Dr. Ruderman explains how rheumatoid arthritis is diagnosed.
Rheumatoid arthritis is diagnosed first and foremost by a careful examination and a history. So again, arthritis involving many joints, inflammation of many joints, an exam that shows swelling, typically warmth, tenderness of multiple joints in a pattern and it involves hands, wrist, feet, is very typical of rheumatoid arthritis.
To confirm that, there are some blood tests that are helpful. There’s a test called the rheumatoid factor, which measures an antibody that shows up in people with rheumatoid arthritis. It is not a very specific test so it can show up in other symptoms and other diseases but in the right setting, with someone with the right set of symptoms it can be very indicative of rheumatoid arthritis.
There is another antibody that has been used in the last few years called an anti-CCP antibody. It actually is a bit more specific and when that is present and though it is not there in everybody with rheumatoid arthritis, it is a fairly specific test for the presence of rheumatoid arthritis.
Finally, X-rays can be very helpful. There are specific X-ray changes, damage to the cartilage in the bone in a certain pattern that are very indicative of rheumatoid arthritis. However, I would say that currently most of the efforts of treating rheumatoid arthritis are aimed at treating people before they develop X-ray changes. And so if you wait until the X-rays have gotten to the point where there is damage showing up that looks like rheumatoid arthritis, we currently feel that they actually have waited too long to treat the disease.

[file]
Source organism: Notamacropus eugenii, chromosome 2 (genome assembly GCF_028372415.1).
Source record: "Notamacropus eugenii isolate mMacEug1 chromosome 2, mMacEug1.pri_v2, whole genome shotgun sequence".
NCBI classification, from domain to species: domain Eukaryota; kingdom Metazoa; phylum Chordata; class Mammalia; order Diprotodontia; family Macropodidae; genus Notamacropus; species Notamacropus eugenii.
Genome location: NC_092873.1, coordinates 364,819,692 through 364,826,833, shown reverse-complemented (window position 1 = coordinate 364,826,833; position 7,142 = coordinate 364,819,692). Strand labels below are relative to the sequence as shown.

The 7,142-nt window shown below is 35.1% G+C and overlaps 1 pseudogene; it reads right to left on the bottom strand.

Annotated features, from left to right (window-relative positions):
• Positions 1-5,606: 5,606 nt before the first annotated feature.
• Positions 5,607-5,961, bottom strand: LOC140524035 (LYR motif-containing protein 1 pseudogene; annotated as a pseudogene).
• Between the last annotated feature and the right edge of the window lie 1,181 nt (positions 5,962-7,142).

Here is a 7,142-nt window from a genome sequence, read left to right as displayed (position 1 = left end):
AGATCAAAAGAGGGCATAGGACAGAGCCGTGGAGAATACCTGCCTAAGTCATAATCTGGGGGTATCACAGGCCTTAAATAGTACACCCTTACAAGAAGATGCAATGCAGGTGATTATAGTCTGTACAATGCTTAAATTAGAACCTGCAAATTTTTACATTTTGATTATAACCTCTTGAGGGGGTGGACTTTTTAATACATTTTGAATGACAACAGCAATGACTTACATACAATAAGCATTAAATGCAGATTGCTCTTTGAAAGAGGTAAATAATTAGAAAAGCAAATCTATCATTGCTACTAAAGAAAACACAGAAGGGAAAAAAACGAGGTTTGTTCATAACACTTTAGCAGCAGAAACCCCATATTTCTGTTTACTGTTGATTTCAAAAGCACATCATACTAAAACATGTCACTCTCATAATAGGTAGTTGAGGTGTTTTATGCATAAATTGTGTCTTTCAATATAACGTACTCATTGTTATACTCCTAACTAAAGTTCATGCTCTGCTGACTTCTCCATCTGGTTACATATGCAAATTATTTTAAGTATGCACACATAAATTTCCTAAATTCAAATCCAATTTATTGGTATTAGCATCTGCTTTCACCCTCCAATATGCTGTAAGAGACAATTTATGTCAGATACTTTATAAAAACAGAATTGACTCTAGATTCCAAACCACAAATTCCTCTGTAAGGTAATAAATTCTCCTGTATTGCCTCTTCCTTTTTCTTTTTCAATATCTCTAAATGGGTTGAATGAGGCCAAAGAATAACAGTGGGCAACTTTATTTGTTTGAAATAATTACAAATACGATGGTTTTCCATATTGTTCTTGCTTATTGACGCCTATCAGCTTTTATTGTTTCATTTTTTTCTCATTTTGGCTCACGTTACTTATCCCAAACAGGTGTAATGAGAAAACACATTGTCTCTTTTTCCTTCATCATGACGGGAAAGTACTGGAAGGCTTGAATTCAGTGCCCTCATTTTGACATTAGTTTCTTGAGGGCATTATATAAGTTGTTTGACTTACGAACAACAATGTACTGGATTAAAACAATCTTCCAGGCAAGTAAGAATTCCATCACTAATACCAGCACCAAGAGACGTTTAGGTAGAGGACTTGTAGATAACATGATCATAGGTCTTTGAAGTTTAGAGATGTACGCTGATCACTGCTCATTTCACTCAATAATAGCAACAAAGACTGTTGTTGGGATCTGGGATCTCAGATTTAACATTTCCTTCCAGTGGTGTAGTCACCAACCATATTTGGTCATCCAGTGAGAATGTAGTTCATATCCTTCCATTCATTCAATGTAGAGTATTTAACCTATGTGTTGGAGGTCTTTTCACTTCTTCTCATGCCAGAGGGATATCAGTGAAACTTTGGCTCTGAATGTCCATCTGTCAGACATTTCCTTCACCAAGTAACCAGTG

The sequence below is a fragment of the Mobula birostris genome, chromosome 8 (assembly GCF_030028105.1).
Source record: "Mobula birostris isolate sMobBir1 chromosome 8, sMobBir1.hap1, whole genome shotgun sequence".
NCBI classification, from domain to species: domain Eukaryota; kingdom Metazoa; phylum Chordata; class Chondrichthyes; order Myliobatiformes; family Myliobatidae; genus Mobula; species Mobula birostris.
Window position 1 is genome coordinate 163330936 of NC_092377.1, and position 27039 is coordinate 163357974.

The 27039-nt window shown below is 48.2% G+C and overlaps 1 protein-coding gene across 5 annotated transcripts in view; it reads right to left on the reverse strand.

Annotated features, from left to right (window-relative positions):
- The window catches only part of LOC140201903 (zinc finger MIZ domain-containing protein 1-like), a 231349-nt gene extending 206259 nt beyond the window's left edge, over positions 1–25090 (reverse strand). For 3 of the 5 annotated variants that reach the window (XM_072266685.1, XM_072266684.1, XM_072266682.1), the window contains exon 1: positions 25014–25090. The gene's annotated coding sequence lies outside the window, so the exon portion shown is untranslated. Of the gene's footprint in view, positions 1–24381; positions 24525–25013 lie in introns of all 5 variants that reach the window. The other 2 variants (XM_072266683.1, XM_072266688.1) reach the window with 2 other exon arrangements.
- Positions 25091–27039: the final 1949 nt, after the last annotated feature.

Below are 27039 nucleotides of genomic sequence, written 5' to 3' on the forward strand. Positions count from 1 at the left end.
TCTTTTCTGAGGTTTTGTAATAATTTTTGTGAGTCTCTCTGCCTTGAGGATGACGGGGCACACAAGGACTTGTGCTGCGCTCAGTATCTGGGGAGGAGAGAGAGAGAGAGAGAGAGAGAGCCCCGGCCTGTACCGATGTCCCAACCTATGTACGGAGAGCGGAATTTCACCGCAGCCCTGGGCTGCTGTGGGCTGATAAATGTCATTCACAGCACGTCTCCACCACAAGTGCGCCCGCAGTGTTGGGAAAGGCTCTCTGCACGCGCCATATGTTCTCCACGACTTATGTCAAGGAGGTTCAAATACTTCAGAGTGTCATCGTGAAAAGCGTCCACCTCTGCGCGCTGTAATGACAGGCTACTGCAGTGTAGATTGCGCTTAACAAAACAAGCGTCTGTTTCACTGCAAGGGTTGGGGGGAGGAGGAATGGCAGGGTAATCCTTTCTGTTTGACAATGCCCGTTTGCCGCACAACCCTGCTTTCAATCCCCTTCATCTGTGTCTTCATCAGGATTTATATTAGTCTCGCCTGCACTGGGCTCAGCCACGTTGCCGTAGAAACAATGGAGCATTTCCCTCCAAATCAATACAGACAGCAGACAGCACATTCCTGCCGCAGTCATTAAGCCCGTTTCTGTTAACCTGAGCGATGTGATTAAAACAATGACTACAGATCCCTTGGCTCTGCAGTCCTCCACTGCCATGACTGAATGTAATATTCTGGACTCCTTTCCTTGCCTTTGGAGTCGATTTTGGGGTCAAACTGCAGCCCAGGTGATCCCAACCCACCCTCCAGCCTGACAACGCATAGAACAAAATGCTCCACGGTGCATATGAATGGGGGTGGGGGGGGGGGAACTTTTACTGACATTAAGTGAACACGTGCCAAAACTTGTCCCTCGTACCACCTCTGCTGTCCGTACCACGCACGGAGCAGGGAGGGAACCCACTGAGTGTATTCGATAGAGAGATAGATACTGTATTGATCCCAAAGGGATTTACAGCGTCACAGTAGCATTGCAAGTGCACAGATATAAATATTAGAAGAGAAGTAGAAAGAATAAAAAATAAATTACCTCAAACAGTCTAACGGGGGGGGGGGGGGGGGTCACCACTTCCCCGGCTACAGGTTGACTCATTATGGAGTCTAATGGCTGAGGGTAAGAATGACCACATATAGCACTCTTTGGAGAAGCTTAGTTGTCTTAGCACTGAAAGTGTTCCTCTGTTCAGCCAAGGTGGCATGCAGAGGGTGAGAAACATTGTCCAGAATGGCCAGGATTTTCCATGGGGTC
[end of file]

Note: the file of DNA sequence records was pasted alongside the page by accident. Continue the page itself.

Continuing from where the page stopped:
About Dr. Ruderman, M.D.:
Dr. Eric M. Ruderman, M.D., is associate professor in the division of rheumatology at Northwestern University Feinberg School of Medicine in Chicago, Illinois. He is also a board member of the Arthritis Foundation of Greater Chicago.
Dr. Ruderman graduated from the Albert Einstein College of Medicine of Yeshiva University in New York, New York. He completed his residence at the Hospital of the University of Pennsylvania and his fellowship training in rheumatology at Brigham and Women’s Hospital in Boston, Massachusetts.
Visit Dr. Ruderman at the Feinberg School of Medicine